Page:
Here’s a car from the “wow, that still exists?” files. Many low and middle specification Japanese cars only lasted as long as their bodies, or in low-moisture/salt states, as long as their drivetrains would go on. And while the drivetrains kept going, the paint faded, the upholstery tore, and the interior plastics decayed, the dashboards forming their own miniature Hayward, San Andreas, and Cascade faults – hit that railroad crossing fast enough and the whole thing might come apart! Inexplicably, lone automatic examples of these cars seem to pop up every so often, just waiting for someone to pick them up, polish them, and photograph them with good lighting and a high-resolution camera before flipping at an exorbitant price through an online auction. Here’s a prime candidate for that treatment – this 1978 Toyota Celica GT Liftback for sale for $4000 in Longview, WA.
Okay, so the price is already on the higher side to be turned into instant profit. But even if you don’t (or won’t) do an immediate flip to try out your own version of the “old car plus armor-all equals profit” equation, it’s not very often you’ll get the chance to experience a nearly-new version of a late 1970s everyman’s car for this little money. And Toyota’s 2.2-liter 20R engine will go forever, as evidenced by the seller’s first Celica, which went 204K miles. The feature car is said to currently have under 44,000 miles, though it only has a 5-digit odometer. Note the misaligned passenger-side headlight surround, though there’s no visible evidence of body damage – perhaps it’s just a broken bit of plastic.
Said to be the seller’s son’s car, it’s now been replaced by a newer car. And honestly, anything newer will be faster, since this one is throttled by a 3-speed automatic. But your slow speed will allow passers-by to admire the brushed aluminum b-pillar, sporty contrasting deep-dish-look grey steel wheels, immaculate paint and park-bench bumpers. There’s definitely something amazing about seeing an older, usually-beaten older car in such good condition, and you’d no doubt end up talking to many folks at gas stations who remember their own.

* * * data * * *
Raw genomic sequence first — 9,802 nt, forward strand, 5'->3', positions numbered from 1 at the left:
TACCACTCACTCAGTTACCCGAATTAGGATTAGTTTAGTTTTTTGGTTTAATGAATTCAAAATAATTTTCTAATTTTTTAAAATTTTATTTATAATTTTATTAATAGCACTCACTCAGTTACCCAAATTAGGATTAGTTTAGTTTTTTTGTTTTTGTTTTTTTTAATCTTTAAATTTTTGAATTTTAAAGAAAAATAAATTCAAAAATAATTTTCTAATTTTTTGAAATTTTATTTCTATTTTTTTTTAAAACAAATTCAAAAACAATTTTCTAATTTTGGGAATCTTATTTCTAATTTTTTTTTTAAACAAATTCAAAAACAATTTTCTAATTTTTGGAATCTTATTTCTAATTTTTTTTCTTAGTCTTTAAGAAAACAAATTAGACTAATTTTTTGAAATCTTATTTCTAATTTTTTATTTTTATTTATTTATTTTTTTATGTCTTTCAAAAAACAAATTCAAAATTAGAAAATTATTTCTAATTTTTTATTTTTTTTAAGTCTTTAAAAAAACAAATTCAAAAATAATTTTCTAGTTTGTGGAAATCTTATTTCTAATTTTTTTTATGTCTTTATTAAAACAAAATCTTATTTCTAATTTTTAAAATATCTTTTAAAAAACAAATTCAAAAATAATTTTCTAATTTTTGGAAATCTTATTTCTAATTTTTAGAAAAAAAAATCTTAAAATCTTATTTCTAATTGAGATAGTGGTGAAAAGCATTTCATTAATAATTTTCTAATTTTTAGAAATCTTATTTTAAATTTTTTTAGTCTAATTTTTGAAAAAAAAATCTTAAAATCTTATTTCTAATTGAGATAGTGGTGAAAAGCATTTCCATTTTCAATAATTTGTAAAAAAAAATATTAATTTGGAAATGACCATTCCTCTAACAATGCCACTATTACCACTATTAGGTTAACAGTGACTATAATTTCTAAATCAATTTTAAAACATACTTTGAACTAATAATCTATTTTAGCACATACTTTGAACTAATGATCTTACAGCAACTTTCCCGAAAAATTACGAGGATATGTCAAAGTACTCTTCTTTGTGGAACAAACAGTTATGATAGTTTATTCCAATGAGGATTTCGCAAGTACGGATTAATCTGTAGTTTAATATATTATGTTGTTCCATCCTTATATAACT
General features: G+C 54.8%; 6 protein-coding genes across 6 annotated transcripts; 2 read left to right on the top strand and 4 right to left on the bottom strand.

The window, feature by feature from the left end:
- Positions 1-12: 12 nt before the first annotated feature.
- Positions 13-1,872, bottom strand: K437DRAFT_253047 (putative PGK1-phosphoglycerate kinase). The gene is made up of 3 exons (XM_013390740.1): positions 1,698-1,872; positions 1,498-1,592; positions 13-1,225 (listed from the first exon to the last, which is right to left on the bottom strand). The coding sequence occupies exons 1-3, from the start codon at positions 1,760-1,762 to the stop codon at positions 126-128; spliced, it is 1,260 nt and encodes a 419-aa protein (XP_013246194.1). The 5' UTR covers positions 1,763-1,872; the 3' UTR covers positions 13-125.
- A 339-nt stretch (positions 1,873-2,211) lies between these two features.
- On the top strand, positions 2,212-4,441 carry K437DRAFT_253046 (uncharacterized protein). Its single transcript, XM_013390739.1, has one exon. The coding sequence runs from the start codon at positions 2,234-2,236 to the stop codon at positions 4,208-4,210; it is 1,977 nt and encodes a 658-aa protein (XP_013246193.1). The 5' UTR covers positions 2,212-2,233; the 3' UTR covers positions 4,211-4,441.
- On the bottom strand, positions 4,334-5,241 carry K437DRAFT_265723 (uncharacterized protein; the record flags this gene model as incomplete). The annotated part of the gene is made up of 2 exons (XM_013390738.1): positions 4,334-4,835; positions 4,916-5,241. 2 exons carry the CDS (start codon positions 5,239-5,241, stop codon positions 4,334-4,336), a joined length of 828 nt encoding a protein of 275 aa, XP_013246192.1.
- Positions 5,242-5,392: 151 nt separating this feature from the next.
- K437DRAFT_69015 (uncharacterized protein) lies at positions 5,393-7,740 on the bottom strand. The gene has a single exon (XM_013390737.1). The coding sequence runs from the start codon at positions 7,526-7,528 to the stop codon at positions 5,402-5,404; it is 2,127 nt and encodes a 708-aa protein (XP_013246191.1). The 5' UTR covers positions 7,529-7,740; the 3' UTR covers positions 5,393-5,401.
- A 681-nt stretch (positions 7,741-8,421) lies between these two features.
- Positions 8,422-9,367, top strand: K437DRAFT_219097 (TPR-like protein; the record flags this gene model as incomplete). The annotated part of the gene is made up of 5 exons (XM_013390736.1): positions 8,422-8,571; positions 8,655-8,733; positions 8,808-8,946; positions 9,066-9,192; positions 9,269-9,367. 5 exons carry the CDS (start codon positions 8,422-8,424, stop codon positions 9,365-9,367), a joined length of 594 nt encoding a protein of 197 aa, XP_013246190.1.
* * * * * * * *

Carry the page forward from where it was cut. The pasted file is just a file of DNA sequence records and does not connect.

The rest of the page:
This closer-up shot of the interior shows just how clean the car is. Why was a radio with no cassette deck ever a good option? If you’re going after a true orphan, find a USGP or 10th Anniversary version, both of which offered a AM/FM tuner, separate cassette deck, and separate equalizer as their most prominent options. There is possibly some damage around the seat hinge, but everything else looks nearly new.
The engine looks similarly clean, supporting the low mileage claim. What happens to the air intake if you drive through a puddle or fill the wheel wells with snow – does that restrict the engine’s air flow? Said to be ready to jump in and drive, this is a usable classic, particularly if you have an manual-phobe in your family.